Anxious to safeguard the security and uphold the interests of the peace-loving states, the Soviet government resolutely came out against the British proposals. In this situation the British government was compelled to revise its policy. On July 20, 1936, a new convention defining the regime of the straits was signed, which, despite a number of shortcomings, signified an important step forward in strengthening the security of the Black Sea states.
E. M. VINOKUR, Y. I. KOMAR and S. I. KUZNETSOVA. Source Materials on the History of the African Working Class
The survey examines the basic available sources containing materials on the numerical strength, composition, structure and position of the working class after the second world war in thirteen African countries situated to the south of the Sahara. After a brief reference to the most important data cited in a number of U.N. and ILO publications, the authors concentrate their attention on local sources, notably statistical materials and special surveys devoted to individual aspects of the process of formation and conditions of the working class in Kenya, Uganda, Tanganyika, Northern and Southern Rhodesia, Nyasaland, Chad, Gabon, Congo (Brazzaville), Central African Republic, Congo (Leopold-ville), Angola and Mozambique.
The article discloses the significance of migration and urbanization for the rise and development of the proletariat and graphically illustrates the specific features and peculiarities attending these processes in individual countries.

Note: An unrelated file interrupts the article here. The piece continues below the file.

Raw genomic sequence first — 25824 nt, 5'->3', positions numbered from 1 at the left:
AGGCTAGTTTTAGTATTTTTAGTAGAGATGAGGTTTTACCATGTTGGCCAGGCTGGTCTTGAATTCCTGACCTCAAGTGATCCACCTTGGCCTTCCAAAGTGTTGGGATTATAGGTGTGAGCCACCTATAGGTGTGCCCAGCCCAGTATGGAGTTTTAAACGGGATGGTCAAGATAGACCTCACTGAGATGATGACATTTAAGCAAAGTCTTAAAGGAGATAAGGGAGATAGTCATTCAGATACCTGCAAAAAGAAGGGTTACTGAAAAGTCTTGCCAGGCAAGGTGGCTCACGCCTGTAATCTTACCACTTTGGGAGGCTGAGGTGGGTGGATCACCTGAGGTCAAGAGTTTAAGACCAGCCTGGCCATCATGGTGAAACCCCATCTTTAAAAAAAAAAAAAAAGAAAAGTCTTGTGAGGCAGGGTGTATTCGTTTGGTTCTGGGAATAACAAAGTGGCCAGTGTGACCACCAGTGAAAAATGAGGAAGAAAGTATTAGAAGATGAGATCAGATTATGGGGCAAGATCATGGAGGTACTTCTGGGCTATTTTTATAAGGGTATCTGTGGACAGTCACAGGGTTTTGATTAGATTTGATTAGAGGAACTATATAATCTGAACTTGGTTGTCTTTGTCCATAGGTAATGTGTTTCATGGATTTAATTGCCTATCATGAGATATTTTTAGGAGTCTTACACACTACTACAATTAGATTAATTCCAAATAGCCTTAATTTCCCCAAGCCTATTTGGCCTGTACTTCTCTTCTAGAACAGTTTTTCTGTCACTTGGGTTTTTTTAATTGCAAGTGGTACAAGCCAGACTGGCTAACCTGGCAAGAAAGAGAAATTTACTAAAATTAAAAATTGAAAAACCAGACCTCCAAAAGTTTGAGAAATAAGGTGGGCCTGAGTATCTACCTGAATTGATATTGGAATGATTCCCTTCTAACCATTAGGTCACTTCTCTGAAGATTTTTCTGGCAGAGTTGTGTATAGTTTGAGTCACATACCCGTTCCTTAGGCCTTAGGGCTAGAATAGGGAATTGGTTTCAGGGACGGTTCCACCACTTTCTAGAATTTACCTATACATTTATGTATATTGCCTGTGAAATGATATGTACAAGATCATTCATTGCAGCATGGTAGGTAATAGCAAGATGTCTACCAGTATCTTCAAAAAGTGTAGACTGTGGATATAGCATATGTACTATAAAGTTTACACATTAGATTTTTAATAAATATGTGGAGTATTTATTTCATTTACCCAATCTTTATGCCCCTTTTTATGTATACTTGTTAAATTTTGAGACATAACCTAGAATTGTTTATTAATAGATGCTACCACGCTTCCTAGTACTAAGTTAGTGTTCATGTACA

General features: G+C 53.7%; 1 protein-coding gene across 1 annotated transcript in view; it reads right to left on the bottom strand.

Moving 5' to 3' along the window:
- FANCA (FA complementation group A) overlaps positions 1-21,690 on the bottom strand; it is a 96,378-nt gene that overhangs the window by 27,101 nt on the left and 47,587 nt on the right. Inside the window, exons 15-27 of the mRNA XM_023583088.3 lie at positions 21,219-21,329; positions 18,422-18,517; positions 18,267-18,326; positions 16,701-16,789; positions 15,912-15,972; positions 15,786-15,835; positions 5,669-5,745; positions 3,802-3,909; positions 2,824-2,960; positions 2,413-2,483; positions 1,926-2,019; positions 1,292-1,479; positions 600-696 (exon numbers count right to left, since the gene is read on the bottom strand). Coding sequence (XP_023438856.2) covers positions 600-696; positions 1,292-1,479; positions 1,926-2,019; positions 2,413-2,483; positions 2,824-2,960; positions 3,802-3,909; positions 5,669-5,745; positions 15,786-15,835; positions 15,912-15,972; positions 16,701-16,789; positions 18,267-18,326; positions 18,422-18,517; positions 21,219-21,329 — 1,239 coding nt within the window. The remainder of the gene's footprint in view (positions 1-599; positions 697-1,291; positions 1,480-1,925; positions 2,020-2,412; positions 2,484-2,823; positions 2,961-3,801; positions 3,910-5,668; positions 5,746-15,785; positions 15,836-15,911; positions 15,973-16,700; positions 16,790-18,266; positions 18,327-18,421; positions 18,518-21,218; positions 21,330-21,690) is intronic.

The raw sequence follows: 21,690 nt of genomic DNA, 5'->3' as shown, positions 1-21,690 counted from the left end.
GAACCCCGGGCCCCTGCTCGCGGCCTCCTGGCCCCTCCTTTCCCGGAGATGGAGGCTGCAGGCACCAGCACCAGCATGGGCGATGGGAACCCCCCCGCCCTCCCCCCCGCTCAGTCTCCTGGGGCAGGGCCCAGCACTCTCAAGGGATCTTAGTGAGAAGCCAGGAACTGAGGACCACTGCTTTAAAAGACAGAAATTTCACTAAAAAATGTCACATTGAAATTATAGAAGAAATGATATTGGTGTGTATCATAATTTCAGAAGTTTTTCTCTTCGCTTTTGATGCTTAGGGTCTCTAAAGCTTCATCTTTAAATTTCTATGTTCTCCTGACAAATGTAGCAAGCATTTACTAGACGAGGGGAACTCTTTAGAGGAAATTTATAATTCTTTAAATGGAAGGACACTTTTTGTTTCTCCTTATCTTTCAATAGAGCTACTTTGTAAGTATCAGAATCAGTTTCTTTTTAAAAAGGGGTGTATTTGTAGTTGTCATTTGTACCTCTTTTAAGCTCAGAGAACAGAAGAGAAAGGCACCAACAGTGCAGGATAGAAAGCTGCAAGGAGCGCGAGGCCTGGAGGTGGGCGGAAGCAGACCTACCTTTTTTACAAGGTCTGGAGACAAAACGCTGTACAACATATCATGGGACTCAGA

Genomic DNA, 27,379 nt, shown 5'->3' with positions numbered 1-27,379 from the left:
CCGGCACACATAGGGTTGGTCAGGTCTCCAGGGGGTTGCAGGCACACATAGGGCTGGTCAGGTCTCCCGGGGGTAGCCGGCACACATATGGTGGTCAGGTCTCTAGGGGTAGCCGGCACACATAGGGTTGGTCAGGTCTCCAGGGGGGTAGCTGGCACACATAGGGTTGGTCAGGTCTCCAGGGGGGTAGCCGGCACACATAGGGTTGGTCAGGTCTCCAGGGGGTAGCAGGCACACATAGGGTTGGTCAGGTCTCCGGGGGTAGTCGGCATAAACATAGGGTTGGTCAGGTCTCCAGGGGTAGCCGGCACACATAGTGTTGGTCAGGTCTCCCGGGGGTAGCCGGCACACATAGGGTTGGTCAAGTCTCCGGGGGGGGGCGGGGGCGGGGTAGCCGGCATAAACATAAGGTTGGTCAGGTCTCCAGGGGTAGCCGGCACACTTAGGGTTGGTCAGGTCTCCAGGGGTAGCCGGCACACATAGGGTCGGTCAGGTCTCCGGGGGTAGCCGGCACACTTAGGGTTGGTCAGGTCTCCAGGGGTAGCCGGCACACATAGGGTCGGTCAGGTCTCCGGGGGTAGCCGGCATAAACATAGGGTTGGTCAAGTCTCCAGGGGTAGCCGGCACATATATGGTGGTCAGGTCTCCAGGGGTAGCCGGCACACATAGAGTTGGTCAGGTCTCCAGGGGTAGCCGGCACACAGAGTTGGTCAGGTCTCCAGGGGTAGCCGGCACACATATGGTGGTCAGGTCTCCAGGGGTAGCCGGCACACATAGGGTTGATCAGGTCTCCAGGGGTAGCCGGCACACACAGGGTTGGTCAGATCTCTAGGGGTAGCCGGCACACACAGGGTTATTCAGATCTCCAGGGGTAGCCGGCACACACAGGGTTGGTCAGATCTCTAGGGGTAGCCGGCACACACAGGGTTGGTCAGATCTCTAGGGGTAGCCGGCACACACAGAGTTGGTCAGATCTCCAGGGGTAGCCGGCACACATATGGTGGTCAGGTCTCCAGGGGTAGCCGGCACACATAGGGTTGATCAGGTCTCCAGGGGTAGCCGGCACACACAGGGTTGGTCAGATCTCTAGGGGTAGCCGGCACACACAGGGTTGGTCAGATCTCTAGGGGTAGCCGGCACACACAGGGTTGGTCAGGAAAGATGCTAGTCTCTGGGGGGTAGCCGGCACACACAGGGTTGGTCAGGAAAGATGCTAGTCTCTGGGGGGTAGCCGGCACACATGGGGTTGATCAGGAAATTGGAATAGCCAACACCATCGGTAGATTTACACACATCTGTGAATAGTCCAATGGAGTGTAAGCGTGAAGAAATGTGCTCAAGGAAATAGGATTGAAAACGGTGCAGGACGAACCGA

The authors critically analyze and make effective use of published sources for a number of independent estimates illustrating the absolute numerical strength and structure of the working class, its relative proportion in the gainfully employed population, the heavy burden of colonial exploitation, the material and labour conditions of the African working people. The authors stress the immense gap in the wages received by African and European workers (with the latter often getting ten to twenty times more for the same kind of work), resulting from the privileged position and an almost exclusive right to skilled jobs enjoyed by European workers, as well as from discrimination existing in the system of payment for equal work. Notwithstanding certain wage increases won by African workers in the postwar years, the overwhelming majority of them are still paid between 50 and 20 per cent of the cost-of-living minimum. Only the miners in Northern Rhodesia have won the "luxury" of supporting their families by dint of persevering strike struggles. As a rule, African workers lead a semi-starvation existence, which explains the appallingly high incidence of such dreadful diseases as anaemia, pellagra, etc, The authors make an attempt not only to bring together the basic sources on diverse problems of the history of the African working class but also to analyze the actual value and authenticity of the data contained in these sources.